You just got the all-important phone call inviting you for the much-awaited interview. You are very excited and you are sure you will ace this interview. Better yet, you have done your homework and researched on common interview questions. What you don’t know, however, is that there are different types of interviews and you could face any of them.
Interviews have evolved over time because employers keep devising new strategies to get the best talent that the market has to offer. Employers conduct different types of job interviews, such as behavioural interviews, case interviews, group interviews, phone and video interviews, online interviews, second interviews, and even interviews held during a meal.
No matter the type of interview, you need to be prepared beforehand.
Here are types of interviews and how to ace them:
1.The Traditional Interview/ Face-to- face Interview
This is the most common interview where you meet with one or two people a specific department that needs a recruit, or the hiring manager. It is tailored to discuss your qualifications and skills in relation to the position you are interviewing for. Book yourself a mock interview coaching session at our offices and become better at this type of interview.
How to Pass: The key to acing this type of interview format is to prepare well and have a good understanding of your skills and the company. Also, understand what the job involves and revise common interview questions because 99% of the time you will be asked common questions.
A panel interview comprises of a team of people who might be from different departments, all having a direct relationship with the role you are applying for.
In a panel interview, there is always a leader, and the interview is meant to bring everyone on board at the same time to avoid wasting time holding many one-on-one interviews.
How to Pass: Questions can come in no particular order, thus, you need to stay alert and pay attention to how the questions are being asked.
In this kind of interview, it might look like you are being interrogated, but you should focus on your suitability for the role, rather than how many people are interviewing you.
When a question is asked by one of the panel members, always ensure that you answer them directly and show confidence.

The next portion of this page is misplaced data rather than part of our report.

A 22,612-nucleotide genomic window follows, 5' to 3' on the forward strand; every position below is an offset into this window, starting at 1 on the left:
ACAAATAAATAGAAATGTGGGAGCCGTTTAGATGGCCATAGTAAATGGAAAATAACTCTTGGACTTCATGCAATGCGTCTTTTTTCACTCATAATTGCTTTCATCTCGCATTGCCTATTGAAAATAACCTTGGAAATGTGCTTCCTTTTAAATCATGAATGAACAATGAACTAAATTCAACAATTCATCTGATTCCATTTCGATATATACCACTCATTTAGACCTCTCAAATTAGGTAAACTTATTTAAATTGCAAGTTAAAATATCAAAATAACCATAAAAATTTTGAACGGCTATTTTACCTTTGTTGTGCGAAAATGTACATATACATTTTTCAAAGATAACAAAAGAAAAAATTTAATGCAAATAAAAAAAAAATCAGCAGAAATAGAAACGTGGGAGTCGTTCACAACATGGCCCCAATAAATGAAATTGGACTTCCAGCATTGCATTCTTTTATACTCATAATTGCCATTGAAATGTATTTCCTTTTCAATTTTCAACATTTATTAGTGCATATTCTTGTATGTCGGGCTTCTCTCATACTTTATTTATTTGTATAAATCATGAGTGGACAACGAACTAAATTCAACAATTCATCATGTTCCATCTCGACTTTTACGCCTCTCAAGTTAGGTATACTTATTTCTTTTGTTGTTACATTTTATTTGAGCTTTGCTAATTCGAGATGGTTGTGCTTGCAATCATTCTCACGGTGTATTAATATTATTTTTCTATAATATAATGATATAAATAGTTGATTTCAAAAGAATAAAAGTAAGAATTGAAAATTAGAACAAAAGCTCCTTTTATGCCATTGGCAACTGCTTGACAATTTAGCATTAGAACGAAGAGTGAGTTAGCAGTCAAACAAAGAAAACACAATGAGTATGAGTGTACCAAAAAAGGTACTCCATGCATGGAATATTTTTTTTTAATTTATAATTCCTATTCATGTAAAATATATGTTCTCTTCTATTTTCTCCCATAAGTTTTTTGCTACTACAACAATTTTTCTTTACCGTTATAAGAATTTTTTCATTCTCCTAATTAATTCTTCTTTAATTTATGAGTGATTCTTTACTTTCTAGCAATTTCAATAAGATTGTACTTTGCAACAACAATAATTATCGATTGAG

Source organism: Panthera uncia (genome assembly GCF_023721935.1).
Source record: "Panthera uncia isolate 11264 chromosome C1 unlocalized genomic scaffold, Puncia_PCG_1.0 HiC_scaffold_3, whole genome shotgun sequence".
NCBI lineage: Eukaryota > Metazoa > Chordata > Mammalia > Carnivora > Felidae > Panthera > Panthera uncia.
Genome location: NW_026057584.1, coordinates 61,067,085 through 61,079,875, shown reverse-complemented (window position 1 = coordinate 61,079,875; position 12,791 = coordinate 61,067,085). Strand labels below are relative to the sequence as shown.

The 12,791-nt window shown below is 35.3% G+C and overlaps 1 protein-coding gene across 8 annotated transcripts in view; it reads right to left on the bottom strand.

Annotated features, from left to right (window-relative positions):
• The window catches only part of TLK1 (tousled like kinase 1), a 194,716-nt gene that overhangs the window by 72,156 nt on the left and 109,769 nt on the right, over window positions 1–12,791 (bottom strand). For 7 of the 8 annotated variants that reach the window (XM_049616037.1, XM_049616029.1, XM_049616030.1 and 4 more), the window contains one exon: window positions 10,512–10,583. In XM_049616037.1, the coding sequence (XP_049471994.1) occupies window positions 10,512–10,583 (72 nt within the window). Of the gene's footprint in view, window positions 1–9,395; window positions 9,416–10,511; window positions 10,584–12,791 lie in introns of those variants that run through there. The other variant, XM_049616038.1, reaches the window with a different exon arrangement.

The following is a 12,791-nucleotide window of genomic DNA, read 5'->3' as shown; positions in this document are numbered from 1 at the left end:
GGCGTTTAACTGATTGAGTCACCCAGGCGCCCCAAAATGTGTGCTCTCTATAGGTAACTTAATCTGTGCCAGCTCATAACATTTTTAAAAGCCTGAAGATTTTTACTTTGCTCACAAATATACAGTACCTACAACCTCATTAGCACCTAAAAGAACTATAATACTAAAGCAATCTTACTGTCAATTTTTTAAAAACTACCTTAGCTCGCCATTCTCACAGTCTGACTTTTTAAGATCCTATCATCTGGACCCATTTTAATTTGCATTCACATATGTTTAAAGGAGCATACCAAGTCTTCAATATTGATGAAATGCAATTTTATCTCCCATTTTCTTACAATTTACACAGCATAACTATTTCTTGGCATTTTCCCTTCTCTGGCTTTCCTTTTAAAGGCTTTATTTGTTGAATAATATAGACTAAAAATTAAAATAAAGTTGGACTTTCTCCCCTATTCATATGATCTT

Don’t be intimated by the numbers, be confident!
3. Group Interview
This type of interview is common with Graduate Recruitments and Sales Promotion roles. It involves several candidates being put together and being tasked to do something as a group, or answer questions.
The idea of a group interview is to see how well you fit into a group, and how well you work with others. The main emphasis is usually on teamwork.
How to Pass: You have to note that it is not a competition, but a chance for you to join forces with others. However, you must endeavour to shine and not remain dormant. Also, be very attentive so as not to repeat what has been said by the other candidates.
4. Case Interview
A case interview can be a follow-up or a first time interview. In this type of interview, you are presented with a case and asked to come up with a strategy or a solution to a problem. It is very common in the consulting field and sometimes happens in a group setting.
How to Pass: Show that you have good analytical skills and engage with the interviewer by asking questions. Show a step by step approach in your answer and demonstrate industry knowledge.
5. Lunch Interview
It’s not very common, but sometimes it takes place. Here, the interviewer wants to know you a little bit better, and it is assumed that they are interested in you. Also, the employer might be looking to see your communication and interpersonal skills.
How to Pass: Ask for meals you are familiar with and focus on the interviewer and not the food. Also, make the interview interactive.
6. Telephone interview/Skype
This type of interview is designed to see whether you are an eligible candidate.
How to Pass: First and foremost, ensure you are in a comfortable place, not somewhere you have to whisper/shout to be heard.
Make notes that you can refer to when answering questions since no one can see you. Also, don’t be in a hurry to give answers. You need to take your time. Make the conversation as natural as possible and you can also use hand gestures as you would a normal face to face conversation, to avoid being nervous.
7. Portfolio interview
Some interviews are more technical and may require you to present some of your work. Therefore, you need to be up to date with trends and speak about your strengths in your presentation.
8. Competency-based interview
This type focuses on skills and how best they can be used in carrying out day to day duties.
In this case, you need to demonstrate your skills and how you handled a previous problem or improved a previous situation.
Be specific about what you have done.
This type of interview happens after the first interview. Being called for the second time either shows that the interviewer was impressed, or they were undecided and needed to consult a colleague for a second opinion.
Here, you are already familiar with the company; therefore all you need to do is to polish your answers. This is your time to shine!
Stay consistent and deliver very hard facts about why you are the perfect candidate by demonstrating your ability to get work done.
10. Puzzle Interview
This kind of interview occurs where the competition is very high and the interviewer wants to examine how fast you can think.
If you are interviewing for a writer position, for example, you might be asked to write an article.
In this type of interview, the trick is to give the answer in a careful, thought-provoking process. Analyze the question and give the perfect answer!
Those are some of the common types of interviews in Kenya.